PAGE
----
iEvoBio: Informatics for Phyogenetics, Evolution, and Biodiversity Conference - Norman, Oklahoma, USA. Featuring: Data Integration Challenge



About the Conference

iEvoBio aims to be a forum bringing together biologists working in evolution, systematics, and biodiversity, with software developers, and mathematicians. The goal of iEvoBio is both to catalyse the development of new tools, and to increase awareness of the possibilities offered by existing technologies (ranging from standards and reusable toolkits to mega-scale data analysis to rich visualization). The meeting extends over two full days and features traditional elements, including a keynote presentation at the beginning of each day and contributed talks, as well as more dynamic and interactive elements, such as a challenge, lightning talk-style sessions, a software bazaar, and Birds-of-a-Feather gatherings. 

Over 300 participants attended the successful inaugural meeting in 2010 in Portland, Oregon. In 2011, iEvoBio is again held jointly with the Evolution Meetings as a satellite conference, and thus takes place in Norman, Oklahoma. iEvoBio overlaps with the last day of the Evolution Meetings and extends one day longer. The conference is expected to become a self-sustained annual event that remains affiliated with the Evolution Meetings.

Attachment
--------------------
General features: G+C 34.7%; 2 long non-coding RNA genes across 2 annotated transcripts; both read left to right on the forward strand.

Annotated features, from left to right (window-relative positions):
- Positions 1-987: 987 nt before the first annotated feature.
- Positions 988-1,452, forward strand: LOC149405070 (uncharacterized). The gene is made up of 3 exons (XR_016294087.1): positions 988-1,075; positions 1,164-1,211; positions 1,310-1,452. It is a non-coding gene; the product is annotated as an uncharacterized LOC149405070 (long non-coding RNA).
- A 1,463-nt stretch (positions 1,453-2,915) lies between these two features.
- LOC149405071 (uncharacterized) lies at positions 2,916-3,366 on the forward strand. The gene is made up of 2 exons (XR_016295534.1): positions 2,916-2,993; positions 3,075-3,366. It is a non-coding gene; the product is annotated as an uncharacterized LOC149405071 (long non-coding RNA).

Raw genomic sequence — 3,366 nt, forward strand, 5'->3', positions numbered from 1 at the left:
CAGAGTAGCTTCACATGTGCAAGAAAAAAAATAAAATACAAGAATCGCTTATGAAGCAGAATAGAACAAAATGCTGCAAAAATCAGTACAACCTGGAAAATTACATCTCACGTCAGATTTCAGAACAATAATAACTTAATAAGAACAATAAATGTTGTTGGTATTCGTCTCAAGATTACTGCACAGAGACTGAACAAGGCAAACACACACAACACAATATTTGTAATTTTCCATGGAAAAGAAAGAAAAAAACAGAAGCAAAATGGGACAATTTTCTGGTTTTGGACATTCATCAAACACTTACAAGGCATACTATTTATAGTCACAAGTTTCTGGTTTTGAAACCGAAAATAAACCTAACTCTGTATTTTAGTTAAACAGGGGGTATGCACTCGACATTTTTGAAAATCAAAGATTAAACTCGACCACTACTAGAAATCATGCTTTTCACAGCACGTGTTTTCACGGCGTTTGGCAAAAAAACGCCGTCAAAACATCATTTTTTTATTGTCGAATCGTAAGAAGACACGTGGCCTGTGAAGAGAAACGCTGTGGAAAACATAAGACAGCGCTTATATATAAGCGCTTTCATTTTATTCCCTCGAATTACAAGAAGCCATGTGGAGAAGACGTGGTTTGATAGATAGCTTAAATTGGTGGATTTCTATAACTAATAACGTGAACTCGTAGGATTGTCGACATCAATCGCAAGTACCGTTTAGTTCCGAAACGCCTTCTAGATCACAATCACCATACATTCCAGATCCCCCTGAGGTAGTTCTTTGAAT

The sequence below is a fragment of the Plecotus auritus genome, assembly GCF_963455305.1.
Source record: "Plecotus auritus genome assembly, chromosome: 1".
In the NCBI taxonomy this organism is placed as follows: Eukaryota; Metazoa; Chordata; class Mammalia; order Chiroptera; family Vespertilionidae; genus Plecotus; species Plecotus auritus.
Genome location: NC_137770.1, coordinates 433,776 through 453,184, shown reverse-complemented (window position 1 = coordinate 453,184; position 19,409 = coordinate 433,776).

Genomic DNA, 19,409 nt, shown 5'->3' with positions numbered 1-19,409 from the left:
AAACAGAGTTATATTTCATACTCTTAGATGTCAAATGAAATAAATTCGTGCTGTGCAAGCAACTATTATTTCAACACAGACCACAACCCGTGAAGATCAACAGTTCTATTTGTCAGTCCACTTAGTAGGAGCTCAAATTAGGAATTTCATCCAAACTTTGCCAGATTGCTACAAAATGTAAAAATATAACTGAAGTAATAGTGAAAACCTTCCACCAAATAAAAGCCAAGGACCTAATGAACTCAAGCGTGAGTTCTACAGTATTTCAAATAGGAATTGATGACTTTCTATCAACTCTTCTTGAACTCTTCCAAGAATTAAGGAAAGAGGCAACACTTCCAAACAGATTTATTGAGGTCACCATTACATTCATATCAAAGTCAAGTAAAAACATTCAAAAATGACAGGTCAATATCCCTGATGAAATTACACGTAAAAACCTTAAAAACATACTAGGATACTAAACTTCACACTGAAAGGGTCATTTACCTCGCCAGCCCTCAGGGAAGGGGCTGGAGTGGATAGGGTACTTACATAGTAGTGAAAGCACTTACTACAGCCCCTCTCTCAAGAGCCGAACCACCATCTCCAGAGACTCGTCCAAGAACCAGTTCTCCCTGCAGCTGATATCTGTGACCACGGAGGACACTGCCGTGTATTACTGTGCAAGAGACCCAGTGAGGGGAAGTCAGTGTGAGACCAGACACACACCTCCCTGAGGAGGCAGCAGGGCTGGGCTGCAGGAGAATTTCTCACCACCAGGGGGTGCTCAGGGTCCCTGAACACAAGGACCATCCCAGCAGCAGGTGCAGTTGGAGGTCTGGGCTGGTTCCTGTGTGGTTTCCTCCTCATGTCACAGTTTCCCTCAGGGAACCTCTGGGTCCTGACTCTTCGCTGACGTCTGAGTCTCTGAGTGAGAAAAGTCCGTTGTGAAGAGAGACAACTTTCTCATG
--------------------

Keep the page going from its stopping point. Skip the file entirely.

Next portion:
iEvoBio is supported by the US National Evolutionary Synthesis Center (NESCent), the Society for the Study of Evolution (SSE), and the Society of Systematic Biologists (SSB). The Organizing Committee for 2011 is co-chaired by Cynthia Parr (Encyclopedia of Life) and Rob Guralnick (University of Colorado at Boulder), and includes Dawn Field (UK National Environment Research Council), Mark Holder (University of Kansas), Hilmar Lapp (NESCent), and Rod Page (University of Glasgow). You can contact the committee by email at

iEvoBio is inspired by a similarly scoped conference for the domain of genome informatics, the Bioinformatics Open Source Conference (BOSC). BOSC has been running annually since 2000 in association with the premier annual computational biology conference (ISMB), and has been highly successful in its mission.


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